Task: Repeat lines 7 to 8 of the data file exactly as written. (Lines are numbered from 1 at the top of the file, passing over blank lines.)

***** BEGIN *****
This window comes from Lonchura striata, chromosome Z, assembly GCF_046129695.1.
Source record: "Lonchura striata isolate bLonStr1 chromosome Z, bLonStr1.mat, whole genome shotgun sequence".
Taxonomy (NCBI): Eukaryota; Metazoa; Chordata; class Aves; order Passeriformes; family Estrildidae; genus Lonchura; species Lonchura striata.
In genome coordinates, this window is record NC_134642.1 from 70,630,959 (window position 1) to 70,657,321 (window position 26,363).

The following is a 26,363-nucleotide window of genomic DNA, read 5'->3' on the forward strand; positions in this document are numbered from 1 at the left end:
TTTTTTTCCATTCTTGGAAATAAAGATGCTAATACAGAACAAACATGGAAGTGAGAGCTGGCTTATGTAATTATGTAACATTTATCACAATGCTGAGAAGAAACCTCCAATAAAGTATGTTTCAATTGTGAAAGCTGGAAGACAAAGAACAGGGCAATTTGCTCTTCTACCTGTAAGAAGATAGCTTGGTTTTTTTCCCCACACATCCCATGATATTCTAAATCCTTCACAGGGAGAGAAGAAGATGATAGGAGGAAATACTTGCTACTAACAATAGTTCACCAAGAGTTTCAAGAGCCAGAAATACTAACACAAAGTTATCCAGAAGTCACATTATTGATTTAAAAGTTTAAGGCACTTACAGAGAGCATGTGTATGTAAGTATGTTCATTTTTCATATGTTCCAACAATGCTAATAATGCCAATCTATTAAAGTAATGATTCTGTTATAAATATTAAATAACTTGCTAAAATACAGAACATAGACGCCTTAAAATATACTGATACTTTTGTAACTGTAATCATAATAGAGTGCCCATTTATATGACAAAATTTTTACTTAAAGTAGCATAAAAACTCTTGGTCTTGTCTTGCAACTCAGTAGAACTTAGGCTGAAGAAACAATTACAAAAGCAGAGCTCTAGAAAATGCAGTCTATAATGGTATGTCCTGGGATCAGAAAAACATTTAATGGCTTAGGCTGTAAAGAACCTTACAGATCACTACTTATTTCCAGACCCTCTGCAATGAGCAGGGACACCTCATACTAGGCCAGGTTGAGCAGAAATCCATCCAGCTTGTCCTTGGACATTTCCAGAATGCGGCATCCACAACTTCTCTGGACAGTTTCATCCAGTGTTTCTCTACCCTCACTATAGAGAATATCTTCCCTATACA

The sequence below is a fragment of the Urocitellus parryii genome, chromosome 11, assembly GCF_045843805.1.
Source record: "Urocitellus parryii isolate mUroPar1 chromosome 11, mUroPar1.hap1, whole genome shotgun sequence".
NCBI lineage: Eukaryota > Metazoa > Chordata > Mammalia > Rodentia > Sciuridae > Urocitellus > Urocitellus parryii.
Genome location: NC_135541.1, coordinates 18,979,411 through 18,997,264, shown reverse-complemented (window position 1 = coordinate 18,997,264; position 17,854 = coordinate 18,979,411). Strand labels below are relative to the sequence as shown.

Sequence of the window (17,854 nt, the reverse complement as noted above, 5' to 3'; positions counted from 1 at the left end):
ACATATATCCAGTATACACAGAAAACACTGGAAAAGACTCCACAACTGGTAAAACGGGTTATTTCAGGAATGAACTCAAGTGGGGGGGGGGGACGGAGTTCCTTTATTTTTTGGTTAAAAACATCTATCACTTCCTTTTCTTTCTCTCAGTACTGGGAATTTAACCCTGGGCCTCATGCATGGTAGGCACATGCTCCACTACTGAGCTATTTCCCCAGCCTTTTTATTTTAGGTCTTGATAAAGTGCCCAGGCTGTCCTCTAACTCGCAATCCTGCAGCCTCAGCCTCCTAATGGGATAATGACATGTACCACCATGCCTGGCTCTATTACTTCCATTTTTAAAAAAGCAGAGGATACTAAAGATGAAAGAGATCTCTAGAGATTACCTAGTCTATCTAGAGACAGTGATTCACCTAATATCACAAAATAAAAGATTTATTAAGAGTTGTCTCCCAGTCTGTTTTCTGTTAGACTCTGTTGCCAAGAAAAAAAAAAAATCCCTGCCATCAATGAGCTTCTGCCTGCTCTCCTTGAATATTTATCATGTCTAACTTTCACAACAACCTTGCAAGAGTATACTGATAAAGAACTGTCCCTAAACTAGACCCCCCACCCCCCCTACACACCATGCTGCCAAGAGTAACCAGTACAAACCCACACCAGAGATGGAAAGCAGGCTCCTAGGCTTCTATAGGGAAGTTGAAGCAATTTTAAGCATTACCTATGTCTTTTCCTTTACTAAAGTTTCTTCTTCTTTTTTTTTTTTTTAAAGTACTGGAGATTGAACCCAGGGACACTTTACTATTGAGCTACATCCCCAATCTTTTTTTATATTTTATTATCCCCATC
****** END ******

The sequence below is a fragment of the Urocitellus parryii genome, chromosome 11, assembly GCF_045843805.1.
Source record: "Urocitellus parryii isolate mUroPar1 chromosome 11, mUroPar1.hap1, whole genome shotgun sequence".